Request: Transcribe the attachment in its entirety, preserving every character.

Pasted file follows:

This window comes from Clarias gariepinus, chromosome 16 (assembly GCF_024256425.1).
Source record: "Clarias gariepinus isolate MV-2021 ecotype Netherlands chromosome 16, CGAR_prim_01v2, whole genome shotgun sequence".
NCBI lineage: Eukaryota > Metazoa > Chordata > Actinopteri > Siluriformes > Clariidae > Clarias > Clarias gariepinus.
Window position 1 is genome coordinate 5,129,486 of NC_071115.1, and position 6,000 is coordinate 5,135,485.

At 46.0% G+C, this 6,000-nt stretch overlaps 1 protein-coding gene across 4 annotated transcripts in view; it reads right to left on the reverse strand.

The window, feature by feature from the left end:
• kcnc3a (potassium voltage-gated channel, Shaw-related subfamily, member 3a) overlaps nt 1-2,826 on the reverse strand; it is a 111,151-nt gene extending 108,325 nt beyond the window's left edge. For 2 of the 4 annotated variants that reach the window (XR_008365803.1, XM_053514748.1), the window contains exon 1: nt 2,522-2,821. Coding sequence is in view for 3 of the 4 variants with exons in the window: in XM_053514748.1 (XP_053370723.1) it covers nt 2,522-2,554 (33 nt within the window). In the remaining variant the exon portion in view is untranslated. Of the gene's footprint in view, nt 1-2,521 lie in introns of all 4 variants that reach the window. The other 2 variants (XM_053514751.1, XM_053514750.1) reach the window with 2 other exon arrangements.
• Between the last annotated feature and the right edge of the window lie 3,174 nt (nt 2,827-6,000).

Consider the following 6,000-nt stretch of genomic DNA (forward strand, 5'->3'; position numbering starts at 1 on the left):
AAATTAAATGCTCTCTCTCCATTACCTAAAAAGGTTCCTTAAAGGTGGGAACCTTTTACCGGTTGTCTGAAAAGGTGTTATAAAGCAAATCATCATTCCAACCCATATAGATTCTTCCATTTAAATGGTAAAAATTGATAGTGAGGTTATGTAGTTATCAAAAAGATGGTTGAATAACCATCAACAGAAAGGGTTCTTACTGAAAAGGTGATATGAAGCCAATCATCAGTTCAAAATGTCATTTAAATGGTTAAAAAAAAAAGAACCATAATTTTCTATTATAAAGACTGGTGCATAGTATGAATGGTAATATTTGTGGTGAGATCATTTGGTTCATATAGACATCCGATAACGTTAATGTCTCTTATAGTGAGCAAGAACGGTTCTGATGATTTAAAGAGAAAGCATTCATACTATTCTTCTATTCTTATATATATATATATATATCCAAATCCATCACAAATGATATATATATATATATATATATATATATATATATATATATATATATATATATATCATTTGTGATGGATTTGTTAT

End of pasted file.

This window comes from Clarias gariepinus, chromosome 16 (assembly GCF_024256425.1).
Source record: "Clarias gariepinus isolate MV-2021 ecotype Netherlands chromosome 16, CGAR_prim_01v2, whole genome shotgun sequence".
NCBI lineage: Eukaryota > Metazoa > Chordata > Actinopteri > Siluriformes > Clariidae > Clarias > Clarias gariepinus.
Window position 1 is genome coordinate 5,129,486 of NC_071115.1, and position 6,000 is coordinate 5,135,485.

At 46.0% G+C, this 6,000-nt stretch overlaps 1 protein-coding gene across 4 annotated transcripts in view; it reads right to left on the reverse strand.

The window, feature by feature from the left end:
• kcnc3a (potassium voltage-gated channel, Shaw-related subfamily, member 3a) overlaps nt 1-2,826 on the reverse strand; it is a 111,151-nt gene extending 108,325 nt beyond the window's left edge. For 2 of the 4 annotated variants that reach the window (XR_008365803.1, XM_053514748.1), the window contains exon 1: nt 2,522-2,821. Coding sequence is in view for 3 of the 4 variants with exons in the window: in XM_053514748.1 (XP_053370723.1) it covers nt 2,522-2,554 (33 nt within the window). In the remaining variant the exon portion in view is untranslated. Of the gene's footprint in view, nt 1-2,521 lie in introns of all 4 variants that reach the window. The other 2 variants (XM_053514751.1, XM_053514750.1) reach the window with 2 other exon arrangements.
• Between the last annotated feature and the right edge of the window lie 3,174 nt (nt 2,827-6,000).

Consider the following 6,000-nt stretch of genomic DNA (forward strand, 5'->3'; position numbering starts at 1 on the left):
AAATTAAATGCTCTCTCTCCATTACCTAAAAAGGTTCCTTAAAGGTGGGAACCTTTTACCGGTTGTCTGAAAAGGTGTTATAAAGCAAATCATCATTCCAACCCATATAGATTCTTCCATTTAAATGGTAAAAATTGATAGTGAGGTTATGTAGTTATCAAAAAGATGGTTGAATAACCATCAACAGAAAGGGTTCTTACTGAAAAGGTGATATGAAGCCAATCATCAGTTCAAAATGTCATTTAAATGGTTAAAAAAAAAAGAACCATAATTTTCTATTATAAAGACTGGTGCATAGTATGAATGGTAATATTTGTGGTGAGATCATTTGGTTCATATAGACATCCGATAACGTTAATGTCTCTTATAGTGAGCAAGAACGGTTCTGATGATTTAAAGAGAAAGCATTCATACTATTCTTCTATTCTTATATATATATATATATATCCAAATCCATCACAAATGATATATATATATATATATATATATATATATATATATATATATATATATATATATCATTTGTGATGGATTTGTTAT